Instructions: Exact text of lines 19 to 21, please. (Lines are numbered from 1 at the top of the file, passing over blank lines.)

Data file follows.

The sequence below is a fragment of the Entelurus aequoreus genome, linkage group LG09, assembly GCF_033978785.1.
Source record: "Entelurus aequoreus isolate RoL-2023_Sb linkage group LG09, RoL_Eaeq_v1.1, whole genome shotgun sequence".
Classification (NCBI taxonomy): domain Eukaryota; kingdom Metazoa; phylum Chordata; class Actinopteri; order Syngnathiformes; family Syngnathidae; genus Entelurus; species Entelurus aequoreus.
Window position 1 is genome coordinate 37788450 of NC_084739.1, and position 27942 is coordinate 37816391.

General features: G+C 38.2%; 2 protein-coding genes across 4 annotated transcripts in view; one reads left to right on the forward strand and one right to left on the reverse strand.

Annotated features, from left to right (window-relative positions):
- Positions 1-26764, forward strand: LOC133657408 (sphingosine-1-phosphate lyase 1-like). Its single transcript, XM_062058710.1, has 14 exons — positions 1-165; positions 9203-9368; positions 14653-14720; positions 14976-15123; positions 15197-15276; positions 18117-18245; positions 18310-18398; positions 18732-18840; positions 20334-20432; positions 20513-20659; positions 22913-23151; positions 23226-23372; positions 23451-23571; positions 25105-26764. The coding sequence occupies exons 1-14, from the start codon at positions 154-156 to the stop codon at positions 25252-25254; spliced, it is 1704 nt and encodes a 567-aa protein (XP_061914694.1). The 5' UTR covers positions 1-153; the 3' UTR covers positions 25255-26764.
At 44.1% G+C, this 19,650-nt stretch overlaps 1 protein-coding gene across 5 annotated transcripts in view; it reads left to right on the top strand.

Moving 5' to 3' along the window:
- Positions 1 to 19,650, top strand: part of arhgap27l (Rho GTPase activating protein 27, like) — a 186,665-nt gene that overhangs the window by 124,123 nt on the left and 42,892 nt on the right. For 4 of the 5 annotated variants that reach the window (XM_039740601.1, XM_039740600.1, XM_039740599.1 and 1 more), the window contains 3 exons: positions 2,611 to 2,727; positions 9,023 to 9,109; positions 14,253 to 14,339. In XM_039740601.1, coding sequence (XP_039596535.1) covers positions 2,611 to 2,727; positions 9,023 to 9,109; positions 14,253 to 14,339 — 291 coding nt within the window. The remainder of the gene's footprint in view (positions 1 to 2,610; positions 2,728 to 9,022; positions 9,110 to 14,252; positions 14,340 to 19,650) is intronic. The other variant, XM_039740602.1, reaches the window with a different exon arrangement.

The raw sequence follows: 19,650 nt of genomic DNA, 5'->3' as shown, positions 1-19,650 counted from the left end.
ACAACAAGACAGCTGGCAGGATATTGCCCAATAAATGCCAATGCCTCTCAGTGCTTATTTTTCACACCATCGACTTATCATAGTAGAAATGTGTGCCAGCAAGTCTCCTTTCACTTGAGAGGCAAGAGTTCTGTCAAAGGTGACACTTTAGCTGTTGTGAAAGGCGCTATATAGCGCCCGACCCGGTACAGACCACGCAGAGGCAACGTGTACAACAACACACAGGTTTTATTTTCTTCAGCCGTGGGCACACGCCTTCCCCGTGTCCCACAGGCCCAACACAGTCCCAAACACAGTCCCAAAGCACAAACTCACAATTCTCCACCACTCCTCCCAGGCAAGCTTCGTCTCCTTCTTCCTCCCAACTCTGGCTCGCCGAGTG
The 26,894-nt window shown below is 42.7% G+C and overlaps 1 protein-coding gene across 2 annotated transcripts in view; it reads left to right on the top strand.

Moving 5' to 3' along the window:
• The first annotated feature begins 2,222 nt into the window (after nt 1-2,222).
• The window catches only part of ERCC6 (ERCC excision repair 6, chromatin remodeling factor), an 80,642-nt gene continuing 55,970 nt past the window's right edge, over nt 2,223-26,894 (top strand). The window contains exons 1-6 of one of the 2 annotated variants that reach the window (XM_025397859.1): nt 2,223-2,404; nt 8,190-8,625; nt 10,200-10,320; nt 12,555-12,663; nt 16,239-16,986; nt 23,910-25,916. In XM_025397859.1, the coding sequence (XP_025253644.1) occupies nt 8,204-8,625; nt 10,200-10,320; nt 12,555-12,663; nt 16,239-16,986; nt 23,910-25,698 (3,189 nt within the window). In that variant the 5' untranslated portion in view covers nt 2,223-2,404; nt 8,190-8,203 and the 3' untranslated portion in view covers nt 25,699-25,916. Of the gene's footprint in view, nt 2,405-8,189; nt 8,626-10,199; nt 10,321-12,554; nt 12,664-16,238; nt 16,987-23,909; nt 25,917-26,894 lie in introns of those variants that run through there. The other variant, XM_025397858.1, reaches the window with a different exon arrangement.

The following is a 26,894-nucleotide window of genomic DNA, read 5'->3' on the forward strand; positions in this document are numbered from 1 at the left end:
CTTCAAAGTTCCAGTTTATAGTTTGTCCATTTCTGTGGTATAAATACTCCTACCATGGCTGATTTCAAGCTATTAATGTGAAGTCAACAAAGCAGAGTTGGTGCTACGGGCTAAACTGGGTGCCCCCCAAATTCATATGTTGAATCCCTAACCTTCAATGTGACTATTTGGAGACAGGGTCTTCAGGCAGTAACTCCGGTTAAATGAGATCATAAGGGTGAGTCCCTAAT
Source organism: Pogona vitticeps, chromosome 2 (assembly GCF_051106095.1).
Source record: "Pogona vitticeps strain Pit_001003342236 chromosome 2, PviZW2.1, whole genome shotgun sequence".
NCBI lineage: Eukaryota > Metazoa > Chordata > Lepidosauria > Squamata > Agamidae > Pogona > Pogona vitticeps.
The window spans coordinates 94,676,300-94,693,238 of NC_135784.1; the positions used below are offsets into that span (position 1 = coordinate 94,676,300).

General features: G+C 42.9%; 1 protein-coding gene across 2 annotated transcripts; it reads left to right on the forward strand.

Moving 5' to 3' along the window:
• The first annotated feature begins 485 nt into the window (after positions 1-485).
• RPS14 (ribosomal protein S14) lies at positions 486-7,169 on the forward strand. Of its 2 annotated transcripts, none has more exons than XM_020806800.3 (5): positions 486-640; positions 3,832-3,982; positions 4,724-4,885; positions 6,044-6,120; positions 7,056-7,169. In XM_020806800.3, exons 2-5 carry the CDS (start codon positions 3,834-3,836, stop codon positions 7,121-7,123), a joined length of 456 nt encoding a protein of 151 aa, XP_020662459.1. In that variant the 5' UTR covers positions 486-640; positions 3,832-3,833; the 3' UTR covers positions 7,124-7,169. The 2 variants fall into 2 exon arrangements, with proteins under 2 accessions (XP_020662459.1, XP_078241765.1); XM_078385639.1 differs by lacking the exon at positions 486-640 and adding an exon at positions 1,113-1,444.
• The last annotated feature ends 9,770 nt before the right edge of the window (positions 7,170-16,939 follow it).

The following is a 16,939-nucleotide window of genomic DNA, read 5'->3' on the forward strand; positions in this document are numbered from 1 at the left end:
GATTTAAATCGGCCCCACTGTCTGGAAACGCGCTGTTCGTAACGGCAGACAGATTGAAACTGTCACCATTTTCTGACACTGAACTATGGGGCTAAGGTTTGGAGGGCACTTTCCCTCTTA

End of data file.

Source organism: Pogona vitticeps, chromosome 2 (assembly GCF_051106095.1).
Source record: "Pogona vitticeps strain Pit_001003342236 chromosome 2, PviZW2.1, whole genome shotgun sequence".
NCBI lineage: Eukaryota > Metazoa > Chordata > Lepidosauria > Squamata > Agamidae > Pogona > Pogona vitticeps.